Let’s be honest, the Disney Channel has been going down hill for years now. So much so that it pretty much insults the intelligence of any viewers older than the age of 12. Back in the day I used to watch shows like Even Stevens or Boy Meets World and my parents would actually sit and enjoy the shows with me. Now, the “kids on stage” vibe of Disney’s sitcoms is just too painful to experience. It’s probably because back then we still weren’t far from an era where sitcoms were actually pretty good. Where they didn’t insult our intelligence and where kid’s shows didn’t talk down to kids as much.
Back in the golden age of sitcoms, it was always the same–the kids were kinda naive and, for a lack of a better term, dumb, and the parents and adults were pretty much always there to catch the kids when they fell or to teach them a lesson. Nowadays, children’s television likes to portray kids unrealistically as the smart, clever ones, while the parents are the oblivious idiots. Not to say that it’s unimportant to show the faults and imperfections of the adults too, but it should be done only to serve the purpose of the episode. These new over-the-top and contrived archetypes are counterintuitive to what the shows should be about. Now I know that it may sound sappy of me, but let’s face it, the reason why we loved the sitcoms we grew up with was because they made us feel good and they taught us life lessons. At least that’s what it was like for me.
So with the Boy Meets World sequel on its way to our TV screens, I was nervous. Nervous that it wouldn’t live up to our expectations. Nervous that it would fall into the dumbed-down world of modern Disney sitcoms. Nervous that it would take all the characters that I had grown up loving and just ruin them. I know everyone kept saying that it would be okay because they had most of the same writers and crew that the first show had, but I know how Disney loves having creative control, and I thought that they may have wanted to keep the new Disney formula as-is.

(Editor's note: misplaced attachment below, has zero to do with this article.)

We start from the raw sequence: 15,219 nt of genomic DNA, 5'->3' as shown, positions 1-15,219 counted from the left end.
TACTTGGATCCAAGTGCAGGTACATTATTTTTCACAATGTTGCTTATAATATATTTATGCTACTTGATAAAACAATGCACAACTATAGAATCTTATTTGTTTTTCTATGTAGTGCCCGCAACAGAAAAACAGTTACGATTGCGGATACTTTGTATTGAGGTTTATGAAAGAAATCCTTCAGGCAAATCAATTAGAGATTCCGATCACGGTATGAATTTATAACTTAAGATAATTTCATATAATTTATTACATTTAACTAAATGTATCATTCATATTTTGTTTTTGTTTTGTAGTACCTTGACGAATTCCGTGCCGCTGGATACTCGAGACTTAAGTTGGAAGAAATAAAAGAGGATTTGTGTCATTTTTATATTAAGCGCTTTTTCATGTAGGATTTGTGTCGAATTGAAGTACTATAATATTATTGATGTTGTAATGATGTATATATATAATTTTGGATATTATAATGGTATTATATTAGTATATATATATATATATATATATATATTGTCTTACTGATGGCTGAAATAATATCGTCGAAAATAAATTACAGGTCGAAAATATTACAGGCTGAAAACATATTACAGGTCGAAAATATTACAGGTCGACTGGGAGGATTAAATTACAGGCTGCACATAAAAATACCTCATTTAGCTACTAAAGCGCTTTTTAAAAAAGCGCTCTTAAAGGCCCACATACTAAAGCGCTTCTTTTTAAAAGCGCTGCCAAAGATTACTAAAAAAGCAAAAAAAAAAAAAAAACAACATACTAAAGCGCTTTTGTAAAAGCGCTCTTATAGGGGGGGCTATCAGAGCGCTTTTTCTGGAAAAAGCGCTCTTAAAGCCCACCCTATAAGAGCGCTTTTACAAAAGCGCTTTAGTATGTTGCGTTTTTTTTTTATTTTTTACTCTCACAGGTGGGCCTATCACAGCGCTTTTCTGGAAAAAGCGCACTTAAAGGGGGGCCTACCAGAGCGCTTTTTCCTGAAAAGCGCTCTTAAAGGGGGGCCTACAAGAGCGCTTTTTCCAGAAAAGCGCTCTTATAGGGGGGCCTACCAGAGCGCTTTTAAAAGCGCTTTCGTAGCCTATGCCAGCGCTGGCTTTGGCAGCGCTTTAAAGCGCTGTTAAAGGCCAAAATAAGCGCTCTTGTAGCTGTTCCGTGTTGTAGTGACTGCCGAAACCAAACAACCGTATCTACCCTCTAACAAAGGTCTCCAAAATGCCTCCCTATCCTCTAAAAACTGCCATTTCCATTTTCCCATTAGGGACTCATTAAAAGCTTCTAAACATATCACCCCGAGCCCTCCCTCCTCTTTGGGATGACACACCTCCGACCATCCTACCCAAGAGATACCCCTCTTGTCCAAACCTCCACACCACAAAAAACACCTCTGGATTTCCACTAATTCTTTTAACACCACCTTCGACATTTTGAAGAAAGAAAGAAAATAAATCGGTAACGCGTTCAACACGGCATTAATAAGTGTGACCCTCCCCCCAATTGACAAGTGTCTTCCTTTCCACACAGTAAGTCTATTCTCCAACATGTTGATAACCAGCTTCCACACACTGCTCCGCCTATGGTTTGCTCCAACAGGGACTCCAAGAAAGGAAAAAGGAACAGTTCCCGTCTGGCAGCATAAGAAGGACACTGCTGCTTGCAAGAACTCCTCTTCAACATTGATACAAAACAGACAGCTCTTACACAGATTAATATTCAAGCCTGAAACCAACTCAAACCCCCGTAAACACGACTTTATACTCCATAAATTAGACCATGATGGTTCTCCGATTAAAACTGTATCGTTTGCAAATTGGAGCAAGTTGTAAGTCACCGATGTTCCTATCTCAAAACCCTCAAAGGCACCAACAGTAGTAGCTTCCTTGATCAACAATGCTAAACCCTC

But then a couple of weeks before watching the premiere of Girl Meets World I had a revelation. I realized that it won’t fall into the format of the last 10 years. It couldn’t. In order for that to happen they would have to change the already-existing characters from a show that was around far before this age of idiocy. So as long as Cory and Topanga’s characters were the same (not sure why they would change them) this show will serve the same purpose as the ones that I grew up with in the ’90s and before. And after watching the pilot episode I found that I was right. The parents weren’t over the top. Cory was Cory and Topanga was Topanga. As for the other characters, they had way more depth and the personalities were balanced out better. It went a different route than simply making every character in the show overly goofy and hyper. It wasn’t painful. And although there may have been one or two shreds of juvenility in the episode, the show actually taught a lesson. They are adjusting to the new world as well. It may have simply been a fluke that it followed the old format. But then again, i’m pretty sure they know what they’re doing and that it was all deliberate. As long as they don’t forget where their roots are it’s going to be a new and refreshing change of pace (although not so much new–just reestablished). And maybe they will pave the way for others and it will be the beginning of a new era of children’s television for the next generations to be nostalgic about.